I had the privilege of racing the Filipino champion twice in my career. The first time was during the 2006 National Open. It was the finals of the sprint hurdles, Dudoy was at the lane beside mine.
I wound up a far fourth place (15.65s – a new PB) behind Romel of TMS Ship (15.1), Joemary Padilla (15.1) and Orlando Soriano (15.5s). It turned out that Dudoy didn’t even finish clearing the 1st hurdle, to save his legs for the grueling decathlon.
Months later, we went at it again. This time, he emphatically stamped his class, edging out Padilla of Mapua. I placed a distant 3rd (15.6). Dudoy ran a 15.1, if I’m not mistaken.
Emer Obiena and Fidel Gallenero once told me about an Australian trainer’s awe at learning that Dudoy is only a a high 14 second sprint hurdler. With his hurdling proficiency, the Australian reasoned, Dudoy should be running in the 13 seconds. Perhaps it was his lack of flat out speed (he ran the 100m in around 11.3 to 11.4). An Olympic-level hurdler should be able to run the 100m in at least 10.5s.
The last time I saw Dudoy was in 2009. I was in the midst of my first, ill-fated comeback. He was training again after tearing the ligaments in his knee after a freak javelin training incident.
Alonzo Jardin’s 14.75s national record is bound to be broken one of these days. The younger Unso has the most potential to reclaim the national mark of his illustrious father. In a country where athletes from the less popular sports tend to get marginalized, Jardin will probably be forgotten by the generations of tomorrow.
Writing this piece is the least I can do for a fellow hurdler. Never mind the results; never mind the accolades.
Alonzo Jardin is one of the best, if not the best, hurdling technicians this country of ours had ever produced.
May 26, 2010Posted by on
In a country of almost 80 Million, with more than half below the poverty line, sports is far from the Philippines’ top concerns. With the Philippine Sports Commission’s shoestring budget, it’s not surprising that that the Philippines is a laggard in sports other than professional boxing (Manny Pacquiao!), bowling (Paeng Nepomuceno!) and billards (Efren “Bata” Reyes!).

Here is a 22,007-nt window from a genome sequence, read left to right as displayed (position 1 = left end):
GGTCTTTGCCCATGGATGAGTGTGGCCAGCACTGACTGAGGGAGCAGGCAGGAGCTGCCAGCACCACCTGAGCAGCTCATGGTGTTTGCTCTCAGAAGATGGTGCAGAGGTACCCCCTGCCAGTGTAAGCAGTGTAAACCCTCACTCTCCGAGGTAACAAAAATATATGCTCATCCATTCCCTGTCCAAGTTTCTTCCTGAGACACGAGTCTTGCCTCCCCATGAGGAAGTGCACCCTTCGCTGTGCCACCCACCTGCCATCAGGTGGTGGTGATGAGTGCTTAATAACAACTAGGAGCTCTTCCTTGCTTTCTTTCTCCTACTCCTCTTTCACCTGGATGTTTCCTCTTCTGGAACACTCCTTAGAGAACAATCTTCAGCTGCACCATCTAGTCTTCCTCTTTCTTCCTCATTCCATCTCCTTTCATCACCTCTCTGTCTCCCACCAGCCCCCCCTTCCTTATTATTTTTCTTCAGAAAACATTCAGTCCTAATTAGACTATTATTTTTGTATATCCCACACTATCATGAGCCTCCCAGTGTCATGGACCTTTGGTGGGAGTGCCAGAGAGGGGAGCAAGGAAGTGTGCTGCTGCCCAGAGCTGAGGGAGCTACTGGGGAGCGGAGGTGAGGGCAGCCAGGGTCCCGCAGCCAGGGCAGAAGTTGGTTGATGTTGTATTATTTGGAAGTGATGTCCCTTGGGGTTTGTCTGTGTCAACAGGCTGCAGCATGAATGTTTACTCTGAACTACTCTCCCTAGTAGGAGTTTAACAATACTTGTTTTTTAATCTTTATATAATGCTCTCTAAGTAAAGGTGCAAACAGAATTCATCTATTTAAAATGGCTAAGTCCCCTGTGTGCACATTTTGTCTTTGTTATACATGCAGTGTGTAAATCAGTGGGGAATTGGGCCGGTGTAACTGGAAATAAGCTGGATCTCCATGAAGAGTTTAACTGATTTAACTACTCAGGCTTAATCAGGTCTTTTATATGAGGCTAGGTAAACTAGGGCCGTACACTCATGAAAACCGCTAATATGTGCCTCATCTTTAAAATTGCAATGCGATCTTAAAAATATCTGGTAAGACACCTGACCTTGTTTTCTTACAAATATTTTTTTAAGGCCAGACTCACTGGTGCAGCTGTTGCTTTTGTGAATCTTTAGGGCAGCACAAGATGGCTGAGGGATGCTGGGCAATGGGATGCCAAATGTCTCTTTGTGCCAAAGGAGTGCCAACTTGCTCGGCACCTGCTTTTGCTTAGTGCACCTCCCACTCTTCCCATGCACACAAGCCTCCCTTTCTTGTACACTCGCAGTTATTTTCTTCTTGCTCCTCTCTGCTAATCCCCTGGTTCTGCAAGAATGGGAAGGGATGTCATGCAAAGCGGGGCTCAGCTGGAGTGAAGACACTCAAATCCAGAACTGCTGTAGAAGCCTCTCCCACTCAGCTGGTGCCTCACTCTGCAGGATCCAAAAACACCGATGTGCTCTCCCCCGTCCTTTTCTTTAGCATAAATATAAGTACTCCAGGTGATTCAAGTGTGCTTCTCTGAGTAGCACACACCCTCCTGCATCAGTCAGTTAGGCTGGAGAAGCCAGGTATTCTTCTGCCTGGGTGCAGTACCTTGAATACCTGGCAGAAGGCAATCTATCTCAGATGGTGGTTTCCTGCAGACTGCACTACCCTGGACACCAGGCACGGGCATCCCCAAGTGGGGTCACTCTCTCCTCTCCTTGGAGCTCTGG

When I went to Rizal for the yearly Track & Field National Championships, I was greeted by a sad sight. Gone were the droves of athletes from the provinces. The foreign entries were down to a bare minimum, in light of budget constraints on the part of the race organizers. Aside from the national athletes, the quality of the competition were nowhere near Southeast Asian-, much less Olympic- level (well, Henry Dagmil and Joebert Delicano are certainly capable of high 7 meter or even 8 meter jumps). Although promising athletes like the young Patrick Unso (broke the Junior 110m High Hurdle record – 0.99m) and Jeson Cid (smashed Coach Dari De Rosas’ 30-year junior Decathlon record) distinguished themselves on the track, no Senior National Records were broken.
Nevertheless, the running boom provides some faint glimmer of hope for the sport. If public interest could just trickle down from recreational running to the grander arena of full Track & Field competition, perhaps well-meaning corporate entities could infuse some much needed cash into the sport.
It’s a pity, really, considering the multitude of talent. I long for the day when Filipinos can be world beaters at the track again. Most Filipinos forget that we were once among the track & field elite! Back in 1932, the lanky Simeon Toribio won the High Jump bronze by clearing 1.97m (he could’ve won gold if not for the call of nature!). In 1936, it was Miguel White’s turn to finish 3rd in the grueling 400m Low Hurdles (52.8s).
We should honor this men for those Herculean feats. Let every young Filipino track athlete learn of their exploits.